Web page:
Cashing in PythonWin name space?... seems unexpected to me

w.g.sneddon at w.g.sneddon at
Thu Oct 8 22:27:22 CEST 2009

On Oct 8, 2:12 pm, Dave Angel <da... at> wrote:
> bsneddon wrote:
> > I saw an issue  on winXP  box not connected to internet yesterday,
> > where i was running
> > a script in the interactive window on PythonWin .   I would modify the
> > script save and
> > import and was still running the old version.  I did that several
> > times with same result.
> > I even renamed the function and it showed up but ran the old script.
> > Very strange.
> > <snip>
> Caching (not cashing) doesn't come into play here.  Objects are kept as
> long as there is a reference to them somewhere.  So renamed functions
> can still exist under their old name, since nobody has reused the name
> for something newer.
> I'm not familiar with PythonWin.  But if it's like the standard python
> interpreter, where you use import at the command line to load a module,
> then I can comment on it.
> Doing a second import on the same module will not look at the disk file
> at all.  To get it to re-read the source code, you need reload().  And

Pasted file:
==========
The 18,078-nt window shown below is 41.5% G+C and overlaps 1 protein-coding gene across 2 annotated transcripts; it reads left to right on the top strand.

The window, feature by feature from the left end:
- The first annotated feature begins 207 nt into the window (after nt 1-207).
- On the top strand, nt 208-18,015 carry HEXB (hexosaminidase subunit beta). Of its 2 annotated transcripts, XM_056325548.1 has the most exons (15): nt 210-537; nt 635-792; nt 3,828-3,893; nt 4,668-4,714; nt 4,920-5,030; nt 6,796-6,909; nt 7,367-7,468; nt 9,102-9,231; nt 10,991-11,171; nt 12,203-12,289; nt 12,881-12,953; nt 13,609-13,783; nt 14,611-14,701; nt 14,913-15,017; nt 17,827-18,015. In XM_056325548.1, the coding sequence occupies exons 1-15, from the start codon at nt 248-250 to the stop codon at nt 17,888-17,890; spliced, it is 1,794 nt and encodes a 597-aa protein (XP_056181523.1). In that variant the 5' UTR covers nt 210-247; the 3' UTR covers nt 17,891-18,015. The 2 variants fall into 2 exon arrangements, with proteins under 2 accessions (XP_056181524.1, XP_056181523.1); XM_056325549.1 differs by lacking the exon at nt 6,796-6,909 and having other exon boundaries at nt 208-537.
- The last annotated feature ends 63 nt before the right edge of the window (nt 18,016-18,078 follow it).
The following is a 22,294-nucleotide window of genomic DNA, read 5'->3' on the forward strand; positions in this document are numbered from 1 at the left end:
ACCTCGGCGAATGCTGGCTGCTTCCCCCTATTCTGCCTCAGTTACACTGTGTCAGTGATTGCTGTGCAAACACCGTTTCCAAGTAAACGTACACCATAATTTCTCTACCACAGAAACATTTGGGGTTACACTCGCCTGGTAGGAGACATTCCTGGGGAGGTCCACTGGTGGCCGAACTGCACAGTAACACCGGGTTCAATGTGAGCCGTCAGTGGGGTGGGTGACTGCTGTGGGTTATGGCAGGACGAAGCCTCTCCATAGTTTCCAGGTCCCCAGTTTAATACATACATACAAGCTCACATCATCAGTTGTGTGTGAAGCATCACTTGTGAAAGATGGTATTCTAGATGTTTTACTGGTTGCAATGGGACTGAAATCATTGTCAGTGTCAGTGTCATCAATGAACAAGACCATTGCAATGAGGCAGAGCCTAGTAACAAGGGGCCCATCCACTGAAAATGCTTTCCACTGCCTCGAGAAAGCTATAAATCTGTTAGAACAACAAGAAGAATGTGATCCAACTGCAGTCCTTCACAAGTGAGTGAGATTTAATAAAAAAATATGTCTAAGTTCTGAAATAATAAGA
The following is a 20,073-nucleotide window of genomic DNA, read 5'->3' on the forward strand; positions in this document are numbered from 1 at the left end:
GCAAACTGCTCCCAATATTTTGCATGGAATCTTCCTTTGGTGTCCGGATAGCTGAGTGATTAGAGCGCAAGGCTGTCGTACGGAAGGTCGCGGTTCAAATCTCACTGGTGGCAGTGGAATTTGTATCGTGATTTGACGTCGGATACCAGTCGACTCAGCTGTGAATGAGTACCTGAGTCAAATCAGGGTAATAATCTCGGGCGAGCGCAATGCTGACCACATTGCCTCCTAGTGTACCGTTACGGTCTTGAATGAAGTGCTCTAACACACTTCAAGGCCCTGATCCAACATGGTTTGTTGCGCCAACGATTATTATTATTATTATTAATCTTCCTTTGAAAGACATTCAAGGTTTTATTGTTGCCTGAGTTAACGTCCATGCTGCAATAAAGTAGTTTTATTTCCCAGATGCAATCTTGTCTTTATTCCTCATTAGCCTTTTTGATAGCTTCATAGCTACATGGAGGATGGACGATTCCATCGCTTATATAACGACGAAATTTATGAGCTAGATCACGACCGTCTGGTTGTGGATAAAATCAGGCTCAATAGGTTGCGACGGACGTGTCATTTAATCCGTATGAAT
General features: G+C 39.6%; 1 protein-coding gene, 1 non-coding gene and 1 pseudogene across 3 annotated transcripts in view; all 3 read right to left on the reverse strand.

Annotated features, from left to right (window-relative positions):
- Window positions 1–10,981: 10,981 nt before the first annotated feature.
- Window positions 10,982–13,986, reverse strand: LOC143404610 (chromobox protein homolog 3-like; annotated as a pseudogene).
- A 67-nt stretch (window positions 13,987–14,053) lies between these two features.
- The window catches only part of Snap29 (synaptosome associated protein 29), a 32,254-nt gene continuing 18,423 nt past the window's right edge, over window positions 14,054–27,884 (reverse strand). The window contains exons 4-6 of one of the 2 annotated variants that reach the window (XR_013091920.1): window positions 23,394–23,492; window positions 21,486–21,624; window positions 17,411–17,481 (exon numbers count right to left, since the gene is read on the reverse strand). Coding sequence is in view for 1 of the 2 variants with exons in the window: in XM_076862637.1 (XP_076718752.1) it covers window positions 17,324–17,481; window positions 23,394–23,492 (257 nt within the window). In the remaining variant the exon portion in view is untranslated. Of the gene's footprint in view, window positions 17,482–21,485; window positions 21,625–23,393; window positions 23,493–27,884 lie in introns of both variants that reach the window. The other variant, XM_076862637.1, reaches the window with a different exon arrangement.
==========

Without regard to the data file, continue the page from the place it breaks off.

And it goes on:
> reload() doesn't really do everything you'd expect.  In some cases it
> cannot (for example, references to external DLL's).  So there are
> frequently remnants of the earlier version of things lying around.
> If this is really an interpreter environment, I'd exit the environment
> and start it again.   If it's more like a GUI (like Komodo, which I
> use), then the gui will kill the old interpreter and start another one
> when you say "exit" and "run".   Then you have nothing left of the old
> version of the module, and can start from scratch.
> As Simon said, you should read about reload(), and its caveats:
> DaveA

Thanks I have looked at reload now.  It seem pythonWin tries to use
when doing an import.  I think I need to do a little more reading on


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